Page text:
Committee denies moratorium exemptions for first time

27 waivers already passed, 37 more considered Tuesday

After a seemingly simple loophole in La Crosse’s rental moratorium began to catch on with more and more landlords, city officials began denying the option to some Tuesday night. 

A 6-month ban on converting single-family homes into rental properties only has about two more months left, but some question how well it’s working, since many landlords have received an exemption from it. Twenty-seven landlords had applied for the waiver before Tuesday, and city committees approved every single one – but at Tuesday’s Judiciary and Administration Committee, several were denied for the first time. 

According to language in the moratorium, a landlord must show hardship has been endured because of the renting ban. So far, apparently 27 landlords have been able to do that.

“The economic hardship has been one that’s been a pretty effective argument for those council members, and I think that’s a big reason for why they’ve been granting them,” Mayor Tim Kabat said.

The idea appears to be gaining steam – 37 waiver requests were up for debate during Tuesday’s Judiciary and Administration Committee meeting, though several were dnied. One of those requests was sent by Nick Charles, the owner of a three-bedroom home on Cameron Avenue that’s been rented out for seven years – until this fall.

“I got a latter in the mail: Dear Nick. Vacate your property,” Charles said.

Charles was hoping to leave Tuesday’s meeting with a waiver like the 27 landlords before him, and the 36 others joining him that evening – but he wasn’t holding his breath. He’s been preparing the rental property to sell.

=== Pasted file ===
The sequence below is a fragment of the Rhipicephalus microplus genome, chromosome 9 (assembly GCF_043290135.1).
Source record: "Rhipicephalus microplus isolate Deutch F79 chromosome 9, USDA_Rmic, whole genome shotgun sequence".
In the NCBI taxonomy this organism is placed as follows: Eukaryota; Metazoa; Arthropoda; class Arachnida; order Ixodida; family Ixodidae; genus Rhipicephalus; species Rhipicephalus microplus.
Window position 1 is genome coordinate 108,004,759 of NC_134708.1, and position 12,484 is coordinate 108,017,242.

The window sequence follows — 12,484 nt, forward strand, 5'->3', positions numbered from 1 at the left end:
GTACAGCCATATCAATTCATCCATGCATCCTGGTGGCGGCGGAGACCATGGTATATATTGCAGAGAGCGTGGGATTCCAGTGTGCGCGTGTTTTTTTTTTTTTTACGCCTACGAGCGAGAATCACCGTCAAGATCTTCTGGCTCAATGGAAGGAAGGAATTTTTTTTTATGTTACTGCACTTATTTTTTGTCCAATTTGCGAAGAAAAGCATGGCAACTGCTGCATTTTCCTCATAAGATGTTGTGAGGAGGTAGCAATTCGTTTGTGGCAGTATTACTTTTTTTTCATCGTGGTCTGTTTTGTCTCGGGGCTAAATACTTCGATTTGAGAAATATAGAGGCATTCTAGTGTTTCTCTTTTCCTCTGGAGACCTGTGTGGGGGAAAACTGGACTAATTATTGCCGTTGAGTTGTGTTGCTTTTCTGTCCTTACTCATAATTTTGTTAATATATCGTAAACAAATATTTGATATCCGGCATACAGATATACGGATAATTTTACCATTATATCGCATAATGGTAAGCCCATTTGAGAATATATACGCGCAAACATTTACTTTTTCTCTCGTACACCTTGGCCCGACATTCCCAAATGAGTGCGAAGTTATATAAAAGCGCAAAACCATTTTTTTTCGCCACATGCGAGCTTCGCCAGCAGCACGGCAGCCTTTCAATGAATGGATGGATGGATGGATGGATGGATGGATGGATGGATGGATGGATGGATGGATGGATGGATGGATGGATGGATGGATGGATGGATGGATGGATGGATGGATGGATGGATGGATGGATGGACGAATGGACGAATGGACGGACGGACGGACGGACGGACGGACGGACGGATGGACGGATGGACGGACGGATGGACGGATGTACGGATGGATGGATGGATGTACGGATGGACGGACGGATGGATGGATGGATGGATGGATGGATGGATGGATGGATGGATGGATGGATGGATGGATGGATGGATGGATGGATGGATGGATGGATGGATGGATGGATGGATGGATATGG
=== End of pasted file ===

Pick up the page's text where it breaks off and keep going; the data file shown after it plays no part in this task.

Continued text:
“I’m not a gambler, so I don’t think it’s a sure thing.”

Later Tuesday night, the committee chose to approve his request – others weren’t so lucky. 


With 30-plus waivers already passed by Tuesday, the goal of stemming the city’s rental properties doesn’t seem to be working. But Kabat said the moratorium has helped further another objective – identifying the problem at hand and how to tackle it.

“What my goal was, was to raise the awareness that this a problem for many of our neighborhoods, and that we needed to develop a more effective ordinance to actually enforce some standards for how properties are rented,” he said.

He added many of the waivers granted went to landlords who didn’t realize their homes needed to be registered as rental properties – that’s according to an ordinance passed in 2007 to try to curb renting in La Crosse.

An ad-hoc city committee is keeping tabs on the moratorium and how well it’s worked. That committee will meet with City Council once the renting ban has finished, and members will recommend what to do from there. Kabat said he would not support an extension of the moratorium.

The moratorium is set to expire Jan. 20.